Start of new year brings issues to forefront


There are many things to discuss before we get too far into 2016. Some facts to consider: Daylight is already staying around a bit longer. (Well, just for a second or two to start.) And the world seems as if it's on the brink of war again.

I'm pleased that the public is still so appreciative of its military. It appears we're going to need a strong force for a long time to come. Current Middle East war casualties for the U.S. number close to 7,000, according to the Department of Defense, and the number is exceedingly higher for native residents in so many of the affected desert nations.

The nation's major candidates for president each have managed to develop their own methods for winning against terrorism, and none of the plans impress me as workable. I'm truly not "General Baker," but I fought in Vietnam and I know a little something about tall odds in a nontraditional combat situation. Maybe whoever is elected will call and ask me?

Let's talk about veterans and saving money, while we're all still around to enjoy life's little pleasures. If veterans who own homes survived the recent financial crisis and monetary downturn, they should determine if they are eligible for a property tax exemption. Nevada residents who have served in the armed forces while on active duty during time of war for a minimum of 90 continuous days (during specific periods) can apply for an amount to be deducted from next year's property tax statement. They should check with the assessor's office in the counties they reside in.

And if you're a veteran who is also a senior, don't forget about Social Security. Every year Washington cries that the money from that fund is running out, and the fact is it has probably already run out. But the Department of the Treasury and the U.S. Bureau of Engraving and Printing keep the presses running like there's no tomorrow. Magicians David Copperfield, Siegfried and Roy and Harry Houdini all combined would be impressed. They would be amazed, really. They'd be watching government illusionists turn green ink into red ink. (How'd they do that?)

The Social Security Administration continues to go along its merry way, paying out money to those who earned it after working for years. There is some good news for veterans who are eligible. Expedited processing of Social Security claims is provided for veterans who have a compensation rating of 100 percent permanent and total disabilities. Wounded veterans can go to www.socialsecurity.gov/woundedwarriors for more detailed information. The site also offers webinars on veterans benefits, and links to the Department of Veterans Affairs and Department of Defense websites. Each of those entities has its own eligibility qualifications concerning earned financial benefits.

The mantra "separation of church and state" has long been cited by both sides of the issue, and concerns precedents that can be traced back to the Revolutionary War and founding fathers Thomas Jefferson and James Madison. They wanted to ensure that the government in the New World had no king, church or pope. But Liberty magazine writer Edwin Cook examined the recent visit of Pope Francis, who made history by addressing a joint session of Congress, the first pope to speak before the bicameral legislature.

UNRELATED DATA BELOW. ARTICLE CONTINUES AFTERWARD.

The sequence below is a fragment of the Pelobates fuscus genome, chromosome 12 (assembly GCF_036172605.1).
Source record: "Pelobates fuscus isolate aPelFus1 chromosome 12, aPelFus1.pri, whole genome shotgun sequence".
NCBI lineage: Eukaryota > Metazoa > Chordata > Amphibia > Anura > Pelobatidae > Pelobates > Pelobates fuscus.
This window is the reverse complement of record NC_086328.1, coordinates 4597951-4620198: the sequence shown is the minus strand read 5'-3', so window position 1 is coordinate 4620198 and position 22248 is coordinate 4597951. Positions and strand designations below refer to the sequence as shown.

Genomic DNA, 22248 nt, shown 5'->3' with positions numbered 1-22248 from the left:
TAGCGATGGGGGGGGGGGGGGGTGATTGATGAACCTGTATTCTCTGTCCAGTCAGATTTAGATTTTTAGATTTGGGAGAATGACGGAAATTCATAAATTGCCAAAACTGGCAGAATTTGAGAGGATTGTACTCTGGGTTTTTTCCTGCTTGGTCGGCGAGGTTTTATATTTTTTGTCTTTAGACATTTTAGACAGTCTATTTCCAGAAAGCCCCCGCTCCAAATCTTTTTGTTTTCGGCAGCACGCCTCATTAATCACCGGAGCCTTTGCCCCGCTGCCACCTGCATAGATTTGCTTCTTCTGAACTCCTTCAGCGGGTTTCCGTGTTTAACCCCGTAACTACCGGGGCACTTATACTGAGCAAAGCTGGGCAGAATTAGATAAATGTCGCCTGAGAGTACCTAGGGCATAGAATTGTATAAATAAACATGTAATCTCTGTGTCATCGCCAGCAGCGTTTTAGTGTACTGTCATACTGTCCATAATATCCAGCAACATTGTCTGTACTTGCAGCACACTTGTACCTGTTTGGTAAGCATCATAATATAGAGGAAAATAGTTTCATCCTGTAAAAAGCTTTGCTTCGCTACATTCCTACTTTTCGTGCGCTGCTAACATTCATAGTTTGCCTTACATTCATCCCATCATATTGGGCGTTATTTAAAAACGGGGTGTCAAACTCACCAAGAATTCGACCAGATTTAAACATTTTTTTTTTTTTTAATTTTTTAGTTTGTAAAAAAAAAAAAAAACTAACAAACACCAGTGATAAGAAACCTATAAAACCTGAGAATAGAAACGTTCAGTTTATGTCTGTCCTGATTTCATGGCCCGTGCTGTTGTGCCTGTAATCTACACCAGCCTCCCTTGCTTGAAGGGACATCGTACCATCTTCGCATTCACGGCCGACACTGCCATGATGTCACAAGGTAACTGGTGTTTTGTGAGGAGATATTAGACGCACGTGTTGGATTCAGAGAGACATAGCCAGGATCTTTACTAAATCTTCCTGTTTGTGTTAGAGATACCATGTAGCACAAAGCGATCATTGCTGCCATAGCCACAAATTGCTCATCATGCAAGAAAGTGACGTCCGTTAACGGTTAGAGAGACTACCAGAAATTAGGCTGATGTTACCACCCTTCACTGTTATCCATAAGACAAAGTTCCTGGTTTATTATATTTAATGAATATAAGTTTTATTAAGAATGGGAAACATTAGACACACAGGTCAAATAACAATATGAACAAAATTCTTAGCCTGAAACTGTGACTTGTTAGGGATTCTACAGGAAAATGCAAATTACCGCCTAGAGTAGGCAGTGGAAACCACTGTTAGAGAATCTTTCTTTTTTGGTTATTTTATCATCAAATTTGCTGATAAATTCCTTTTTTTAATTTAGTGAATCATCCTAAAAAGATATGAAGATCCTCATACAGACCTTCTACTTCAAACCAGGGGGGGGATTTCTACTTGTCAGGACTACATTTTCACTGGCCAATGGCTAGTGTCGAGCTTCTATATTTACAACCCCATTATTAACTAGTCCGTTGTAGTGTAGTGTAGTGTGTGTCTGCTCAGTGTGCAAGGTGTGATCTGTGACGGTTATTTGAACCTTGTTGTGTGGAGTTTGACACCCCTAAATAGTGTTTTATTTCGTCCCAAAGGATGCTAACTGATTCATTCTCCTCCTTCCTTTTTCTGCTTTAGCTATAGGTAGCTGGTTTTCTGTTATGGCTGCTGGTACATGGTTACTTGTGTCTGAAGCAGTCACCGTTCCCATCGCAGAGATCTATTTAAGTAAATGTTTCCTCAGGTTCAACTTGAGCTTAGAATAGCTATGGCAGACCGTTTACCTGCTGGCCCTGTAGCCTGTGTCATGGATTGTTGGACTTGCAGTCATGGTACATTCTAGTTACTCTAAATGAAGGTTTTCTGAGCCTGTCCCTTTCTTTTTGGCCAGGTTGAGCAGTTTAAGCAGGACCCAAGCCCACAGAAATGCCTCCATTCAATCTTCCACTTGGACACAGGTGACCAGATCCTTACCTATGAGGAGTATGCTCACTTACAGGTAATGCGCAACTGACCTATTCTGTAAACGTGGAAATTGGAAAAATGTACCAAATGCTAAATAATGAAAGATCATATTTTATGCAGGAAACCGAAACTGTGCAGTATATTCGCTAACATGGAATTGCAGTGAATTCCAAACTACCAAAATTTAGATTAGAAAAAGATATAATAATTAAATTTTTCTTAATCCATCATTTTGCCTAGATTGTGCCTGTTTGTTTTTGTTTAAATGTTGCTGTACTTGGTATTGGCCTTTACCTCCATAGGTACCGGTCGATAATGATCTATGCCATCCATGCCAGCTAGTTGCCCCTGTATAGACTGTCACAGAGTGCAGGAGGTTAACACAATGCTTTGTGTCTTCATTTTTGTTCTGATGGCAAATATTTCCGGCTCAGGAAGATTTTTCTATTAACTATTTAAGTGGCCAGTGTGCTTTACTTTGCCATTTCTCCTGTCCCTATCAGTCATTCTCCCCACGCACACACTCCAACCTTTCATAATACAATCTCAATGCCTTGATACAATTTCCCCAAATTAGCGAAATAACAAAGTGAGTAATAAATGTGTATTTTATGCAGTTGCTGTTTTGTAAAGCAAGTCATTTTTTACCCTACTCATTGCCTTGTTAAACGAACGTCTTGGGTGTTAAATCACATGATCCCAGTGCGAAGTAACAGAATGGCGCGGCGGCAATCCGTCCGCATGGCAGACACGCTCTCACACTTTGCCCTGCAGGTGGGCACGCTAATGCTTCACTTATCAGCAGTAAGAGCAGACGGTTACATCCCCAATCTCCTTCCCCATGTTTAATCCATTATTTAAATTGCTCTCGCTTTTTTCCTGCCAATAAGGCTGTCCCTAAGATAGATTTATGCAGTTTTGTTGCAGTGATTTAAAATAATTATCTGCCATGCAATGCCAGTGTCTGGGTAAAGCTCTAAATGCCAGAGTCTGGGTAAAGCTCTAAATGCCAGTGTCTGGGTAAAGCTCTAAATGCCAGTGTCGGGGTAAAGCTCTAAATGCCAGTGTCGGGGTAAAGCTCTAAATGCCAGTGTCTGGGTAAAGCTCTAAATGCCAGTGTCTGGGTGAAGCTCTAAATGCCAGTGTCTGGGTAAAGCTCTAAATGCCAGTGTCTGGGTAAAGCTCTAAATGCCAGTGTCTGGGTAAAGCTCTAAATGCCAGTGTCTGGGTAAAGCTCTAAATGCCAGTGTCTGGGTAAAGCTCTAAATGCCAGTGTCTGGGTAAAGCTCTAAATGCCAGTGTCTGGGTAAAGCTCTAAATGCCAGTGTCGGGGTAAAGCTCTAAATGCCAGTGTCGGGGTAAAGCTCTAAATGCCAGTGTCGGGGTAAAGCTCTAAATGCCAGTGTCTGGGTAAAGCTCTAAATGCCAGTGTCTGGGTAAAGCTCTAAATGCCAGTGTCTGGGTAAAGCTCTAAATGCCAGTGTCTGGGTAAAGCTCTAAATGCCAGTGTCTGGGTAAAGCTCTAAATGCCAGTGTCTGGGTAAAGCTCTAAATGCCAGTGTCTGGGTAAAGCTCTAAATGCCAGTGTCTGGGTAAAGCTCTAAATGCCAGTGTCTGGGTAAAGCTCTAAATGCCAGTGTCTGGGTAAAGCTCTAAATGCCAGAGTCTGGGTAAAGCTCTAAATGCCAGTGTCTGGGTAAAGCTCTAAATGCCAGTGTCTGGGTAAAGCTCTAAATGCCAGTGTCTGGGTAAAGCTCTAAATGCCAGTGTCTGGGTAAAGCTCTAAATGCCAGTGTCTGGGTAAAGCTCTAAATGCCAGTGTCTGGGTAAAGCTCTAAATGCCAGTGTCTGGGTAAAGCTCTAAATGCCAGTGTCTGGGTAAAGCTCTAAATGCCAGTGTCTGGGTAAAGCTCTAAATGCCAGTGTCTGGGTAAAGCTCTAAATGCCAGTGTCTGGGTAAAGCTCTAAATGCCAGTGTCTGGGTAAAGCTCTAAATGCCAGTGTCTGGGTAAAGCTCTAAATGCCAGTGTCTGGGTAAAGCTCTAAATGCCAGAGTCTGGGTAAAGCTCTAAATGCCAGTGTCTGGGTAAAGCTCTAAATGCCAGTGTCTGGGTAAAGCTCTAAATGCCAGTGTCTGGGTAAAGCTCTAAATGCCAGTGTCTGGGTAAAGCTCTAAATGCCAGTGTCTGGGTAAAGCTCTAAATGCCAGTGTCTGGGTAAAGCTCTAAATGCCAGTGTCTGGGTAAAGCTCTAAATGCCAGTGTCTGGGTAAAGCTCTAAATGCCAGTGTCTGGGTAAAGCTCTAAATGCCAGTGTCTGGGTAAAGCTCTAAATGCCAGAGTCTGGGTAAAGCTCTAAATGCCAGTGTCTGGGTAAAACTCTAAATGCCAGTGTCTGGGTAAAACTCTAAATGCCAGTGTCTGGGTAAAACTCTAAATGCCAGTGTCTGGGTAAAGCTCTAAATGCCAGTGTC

Cook claims the action called into question the concept of separation of church and state. Liberty is published by an arm of the Seventh-day Adventist Church, and Cook notes that some Americans feel Francis was just fulfilling his role as ambassador from the Vatican City. He writes that others argue that he was acting as a religious leader of a particular faith group. The article contains too many additional details to cover here, but it brings the issue of civil liberties into the conversation. Readers can follow the magazine on Twitter: @Liberty_Mag.

Now that the U.S. military will allow active-duty women to serve in combat roles, female veterans want additional respect, as well. The Disabled American Veterans commissioned a report in 2014 that stated female veterans suffered from gaps in VA health care, benefits and other federal programs. With women gaining more recognition as warriors, the DAV screened the documentary "Journey to Normal: Women of War Come Home" from director JulieHera DeStefano. Later, the DAV quoted retired Army Maj. Jill Finken who said, "We don't want to have these fights where we're talking about 'female veterans.' To me, what we want is to be included in the word 'veteran.' Period."

So as we begin 2016, I wish all the best to female veterans, all active-duty service people, homeowners and their veterans' tax breaks, religious leaders of all faiths, veterans and others receiving Social Security and presidential candidates seeking their party's nomination with hopes of becoming commander in chief. As always seems to be the case in January, it's already turning out to be an eventful year.

Chuck N. Baker is an Army veteran of the Vietnam War and a Purple Heart recipient. Every other Sunday he discusses veterans issues over several Lotus Broadcasting AM radio stations in Southern Nevada.